Some Thoughts on Authenticity

This is much too big a topic for a single blog post, but it’s brought to mind by CNN’s account of a press conference that Hillary Clinton gave in Pennsylvania today:

After a weekend spent making direct appeals to gun owners and church goers, Hillary Clinton said Sunday a query about the last time she fired a gun or attended church services “is not a relevant question in this debate” over Barack Obama’s recent comments on small town Americans.

“We can answer that some other time,” Clinton said at a press conference held in a working class neighborhood here. “This is about what people feel is being said about them. I went to church on Easter. I mean, so?”

When voters size up candidates’ positions on the issues, there are often two different points of reference. The first is whether the politician promises to advance or to hinder a particular policy position that the voter favors. The second, less concrete but often more important, is whether the politician is “one of us.” Most voters, entirely reasonably, want to vote for someone who generally shares their values and world-view. This gives some assurance that, whatever issues may arise in the coming years, and however well or poorly the voter may understand the intricacies of those issues, the candidate will be approaching them from a sympathetic perspective.

The neutron bomb that Barack Obama unleashed in San Francisco bore on both of these methods of evaluation. To some degree, his candid assessment of Pennsylvania voters shed light on how he might handle particular issues. He said, for example, that opposition to free trade is one of the symptoms of blue collar “bitterness.” This suggests that his opposition to free trade might not be as sincere as some voters would wish.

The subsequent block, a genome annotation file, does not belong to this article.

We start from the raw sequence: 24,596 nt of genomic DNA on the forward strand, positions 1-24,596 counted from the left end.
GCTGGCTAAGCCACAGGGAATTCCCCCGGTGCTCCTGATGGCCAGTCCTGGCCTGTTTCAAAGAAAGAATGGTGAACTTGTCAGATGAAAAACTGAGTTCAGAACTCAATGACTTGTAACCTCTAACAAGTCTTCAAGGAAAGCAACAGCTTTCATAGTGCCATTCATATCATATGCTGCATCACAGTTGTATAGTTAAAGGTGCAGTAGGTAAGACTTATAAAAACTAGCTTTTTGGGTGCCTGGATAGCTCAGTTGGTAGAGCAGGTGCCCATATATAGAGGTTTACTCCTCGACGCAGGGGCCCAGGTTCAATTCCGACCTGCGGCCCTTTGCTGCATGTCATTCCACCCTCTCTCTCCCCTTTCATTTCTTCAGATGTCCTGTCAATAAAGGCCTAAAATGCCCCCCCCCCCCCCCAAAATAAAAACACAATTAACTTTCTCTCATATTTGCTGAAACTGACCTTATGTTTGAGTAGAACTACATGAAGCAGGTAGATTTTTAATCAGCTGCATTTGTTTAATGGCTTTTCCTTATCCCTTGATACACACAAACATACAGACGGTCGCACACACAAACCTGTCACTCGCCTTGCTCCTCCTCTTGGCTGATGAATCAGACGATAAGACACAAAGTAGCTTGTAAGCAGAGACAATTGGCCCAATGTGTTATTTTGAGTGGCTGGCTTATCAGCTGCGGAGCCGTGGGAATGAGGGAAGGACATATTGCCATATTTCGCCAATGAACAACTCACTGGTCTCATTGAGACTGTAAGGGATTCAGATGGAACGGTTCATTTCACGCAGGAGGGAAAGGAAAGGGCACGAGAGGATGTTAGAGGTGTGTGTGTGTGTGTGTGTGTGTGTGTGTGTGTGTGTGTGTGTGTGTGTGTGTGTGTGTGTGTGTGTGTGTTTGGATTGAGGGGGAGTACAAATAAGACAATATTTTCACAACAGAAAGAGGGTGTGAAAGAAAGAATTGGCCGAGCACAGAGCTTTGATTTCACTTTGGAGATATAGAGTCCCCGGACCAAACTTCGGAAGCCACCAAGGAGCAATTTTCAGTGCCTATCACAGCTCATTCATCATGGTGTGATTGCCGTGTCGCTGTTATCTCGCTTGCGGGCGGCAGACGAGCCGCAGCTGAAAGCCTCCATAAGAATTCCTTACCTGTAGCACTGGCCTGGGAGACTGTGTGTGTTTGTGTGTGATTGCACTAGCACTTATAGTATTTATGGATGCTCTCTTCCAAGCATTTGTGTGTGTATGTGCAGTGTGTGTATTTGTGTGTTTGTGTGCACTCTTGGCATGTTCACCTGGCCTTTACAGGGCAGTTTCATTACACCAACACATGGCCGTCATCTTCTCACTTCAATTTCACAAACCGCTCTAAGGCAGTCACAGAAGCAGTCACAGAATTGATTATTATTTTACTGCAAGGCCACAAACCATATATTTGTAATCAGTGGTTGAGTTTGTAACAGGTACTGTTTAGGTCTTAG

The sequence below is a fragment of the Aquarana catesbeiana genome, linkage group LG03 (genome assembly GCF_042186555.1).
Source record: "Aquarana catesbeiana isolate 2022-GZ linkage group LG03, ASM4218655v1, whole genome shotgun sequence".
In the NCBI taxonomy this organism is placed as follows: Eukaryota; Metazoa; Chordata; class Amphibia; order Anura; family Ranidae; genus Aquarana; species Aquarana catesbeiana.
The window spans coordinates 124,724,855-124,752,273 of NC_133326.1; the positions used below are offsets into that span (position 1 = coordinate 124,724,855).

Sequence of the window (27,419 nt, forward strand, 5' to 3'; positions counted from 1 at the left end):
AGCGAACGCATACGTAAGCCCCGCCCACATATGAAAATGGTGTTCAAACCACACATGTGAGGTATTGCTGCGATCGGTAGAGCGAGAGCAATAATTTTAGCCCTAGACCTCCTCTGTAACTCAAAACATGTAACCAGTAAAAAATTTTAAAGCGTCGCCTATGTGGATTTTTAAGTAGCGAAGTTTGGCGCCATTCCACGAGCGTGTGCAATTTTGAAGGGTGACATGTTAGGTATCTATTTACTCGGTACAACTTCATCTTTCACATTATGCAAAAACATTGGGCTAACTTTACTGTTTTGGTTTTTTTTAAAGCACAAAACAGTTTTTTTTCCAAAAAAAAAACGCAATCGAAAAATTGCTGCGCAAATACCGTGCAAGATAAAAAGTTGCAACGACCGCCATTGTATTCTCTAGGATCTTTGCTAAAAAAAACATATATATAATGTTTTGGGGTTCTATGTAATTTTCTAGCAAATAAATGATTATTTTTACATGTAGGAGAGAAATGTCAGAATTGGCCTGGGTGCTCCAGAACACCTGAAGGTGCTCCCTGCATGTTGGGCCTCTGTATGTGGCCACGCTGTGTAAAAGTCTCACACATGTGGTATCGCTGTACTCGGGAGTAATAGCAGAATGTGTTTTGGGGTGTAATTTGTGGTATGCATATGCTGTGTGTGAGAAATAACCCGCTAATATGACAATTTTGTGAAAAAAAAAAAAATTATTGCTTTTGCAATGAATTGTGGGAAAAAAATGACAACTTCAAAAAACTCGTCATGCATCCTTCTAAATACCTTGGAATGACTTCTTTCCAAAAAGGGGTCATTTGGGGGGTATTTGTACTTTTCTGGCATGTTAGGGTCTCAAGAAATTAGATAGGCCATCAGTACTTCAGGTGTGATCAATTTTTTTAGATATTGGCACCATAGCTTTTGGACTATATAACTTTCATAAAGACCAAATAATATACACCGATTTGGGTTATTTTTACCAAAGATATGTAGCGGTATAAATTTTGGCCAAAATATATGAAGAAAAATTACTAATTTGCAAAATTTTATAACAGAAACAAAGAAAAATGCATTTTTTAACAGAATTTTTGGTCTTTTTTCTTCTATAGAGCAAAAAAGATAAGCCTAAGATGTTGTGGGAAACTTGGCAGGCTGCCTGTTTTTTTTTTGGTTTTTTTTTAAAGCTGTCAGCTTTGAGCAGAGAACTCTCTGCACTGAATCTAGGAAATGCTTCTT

Mostly, though, Obama’s sneering attitude toward religion, gun ownership and concern about illegal immigration showed that, for many Pennsylvanians, he is not “one of them.” The problem that faces Hillary Clinton as she tries to take advantage of Obama’s moment of candor is that, in terms of authenticity, she has little or nothing on her opponent. Like Obama, she was a strong advocate of gun control earlier in her career. And the flash of resentment she showed when asked when she last attended church shows how unable, or unwilling, she is to be “one of them” when it comes to religious life.

Today, Clinton seemed to acknowledge that on cultural issues she is no more in tune with rural Pennsylvanians than Obama. Instead, she presented herself as someone not dumb enough to say what she really thinks, and thereby give ammunition to the Republicans:

Clinton described the furor surrounding Obama’s remarks as “about how people look at the Democratic Party and the Democratic Party leadership.”

“We have been working very hard to make it clear that we have millions of Democrats who are church going and gun-owning,” she said. “And we are tired of having Republicans, or frankly our own Democrats, give any ammunition to Republicans because what happens then is Republicans take advantage of the situation.” ***

Pressed on whether she truly believes Obama is an elitist, Clinton called him “a good man,” but recalled the narratives of the 2000 and 2004 president election.

“You don’t have to think back too far to remember that good men running for president were viewed as being elitist and out of touch with the values and lives of millions of Americans,” she said.

In other words, Clinton doesn’t pretend to be more genuinely in tune with rural Pennsylvania voters than Obama; she promises to less obviously inauthentic. Which is not a very inspiring message on which to premise her campaign.

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